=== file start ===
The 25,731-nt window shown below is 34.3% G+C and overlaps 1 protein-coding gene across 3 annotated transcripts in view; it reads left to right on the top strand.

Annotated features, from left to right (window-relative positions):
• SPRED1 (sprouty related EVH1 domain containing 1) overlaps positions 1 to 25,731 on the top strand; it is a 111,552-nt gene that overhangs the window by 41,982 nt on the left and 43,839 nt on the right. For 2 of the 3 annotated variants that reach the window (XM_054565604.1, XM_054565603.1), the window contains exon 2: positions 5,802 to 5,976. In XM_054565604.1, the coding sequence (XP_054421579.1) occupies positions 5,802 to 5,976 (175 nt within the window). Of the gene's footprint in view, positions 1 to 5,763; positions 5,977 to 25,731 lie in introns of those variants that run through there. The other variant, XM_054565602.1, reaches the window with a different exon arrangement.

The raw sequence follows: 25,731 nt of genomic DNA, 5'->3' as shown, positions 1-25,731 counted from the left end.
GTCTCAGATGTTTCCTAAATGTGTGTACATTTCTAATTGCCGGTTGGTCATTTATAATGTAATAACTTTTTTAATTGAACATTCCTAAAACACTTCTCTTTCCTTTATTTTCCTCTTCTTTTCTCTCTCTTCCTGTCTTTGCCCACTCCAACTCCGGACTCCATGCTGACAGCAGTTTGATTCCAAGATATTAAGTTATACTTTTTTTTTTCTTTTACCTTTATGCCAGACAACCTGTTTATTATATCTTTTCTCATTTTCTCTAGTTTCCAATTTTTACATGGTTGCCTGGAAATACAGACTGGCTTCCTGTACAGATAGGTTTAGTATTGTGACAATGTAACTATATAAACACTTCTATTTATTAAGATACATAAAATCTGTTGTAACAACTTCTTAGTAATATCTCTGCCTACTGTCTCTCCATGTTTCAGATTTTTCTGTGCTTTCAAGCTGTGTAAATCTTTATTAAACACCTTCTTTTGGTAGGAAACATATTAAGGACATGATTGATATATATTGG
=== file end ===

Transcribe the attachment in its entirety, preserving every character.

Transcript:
The 25,731-nt window shown below is 34.3% G+C and overlaps 1 protein-coding gene across 3 annotated transcripts in view; it reads left to right on the top strand.

Annotated features, from left to right (window-relative positions):
• SPRED1 (sprouty related EVH1 domain containing 1) overlaps positions 1 to 25,731 on the top strand; it is a 111,552-nt gene that overhangs the window by 41,982 nt on the left and 43,839 nt on the right. For 2 of the 3 annotated variants that reach the window (XM_054565604.1, XM_054565603.1), the window contains exon 2: positions 5,802 to 5,976. In XM_054565604.1, the coding sequence (XP_054421579.1) occupies positions 5,802 to 5,976 (175 nt within the window). Of the gene's footprint in view, positions 1 to 5,763; positions 5,977 to 25,731 lie in introns of those variants that run through there. The other variant, XM_054565602.1, reaches the window with a different exon arrangement.

The raw sequence follows: 25,731 nt of genomic DNA, 5'->3' as shown, positions 1-25,731 counted from the left end.
GTCTCAGATGTTTCCTAAATGTGTGTACATTTCTAATTGCCGGTTGGTCATTTATAATGTAATAACTTTTTTAATTGAACATTCCTAAAACACTTCTCTTTCCTTTATTTTCCTCTTCTTTTCTCTCTCTTCCTGTCTTTGCCCACTCCAACTCCGGACTCCATGCTGACAGCAGTTTGATTCCAAGATATTAAGTTATACTTTTTTTTTTCTTTTACCTTTATGCCAGACAACCTGTTTATTATATCTTTTCTCATTTTCTCTAGTTTCCAATTTTTACATGGTTGCCTGGAAATACAGACTGGCTTCCTGTACAGATAGGTTTAGTATTGTGACAATGTAACTATATAAACACTTCTATTTATTAAGATACATAAAATCTGTTGTAACAACTTCTTAGTAATATCTCTGCCTACTGTCTCTCCATGTTTCAGATTTTTCTGTGCTTTCAAGCTGTGTAAATCTTTATTAAACACCTTCTTTTGGTAGGAAACATATTAAGGACATGATTGATATATATTGG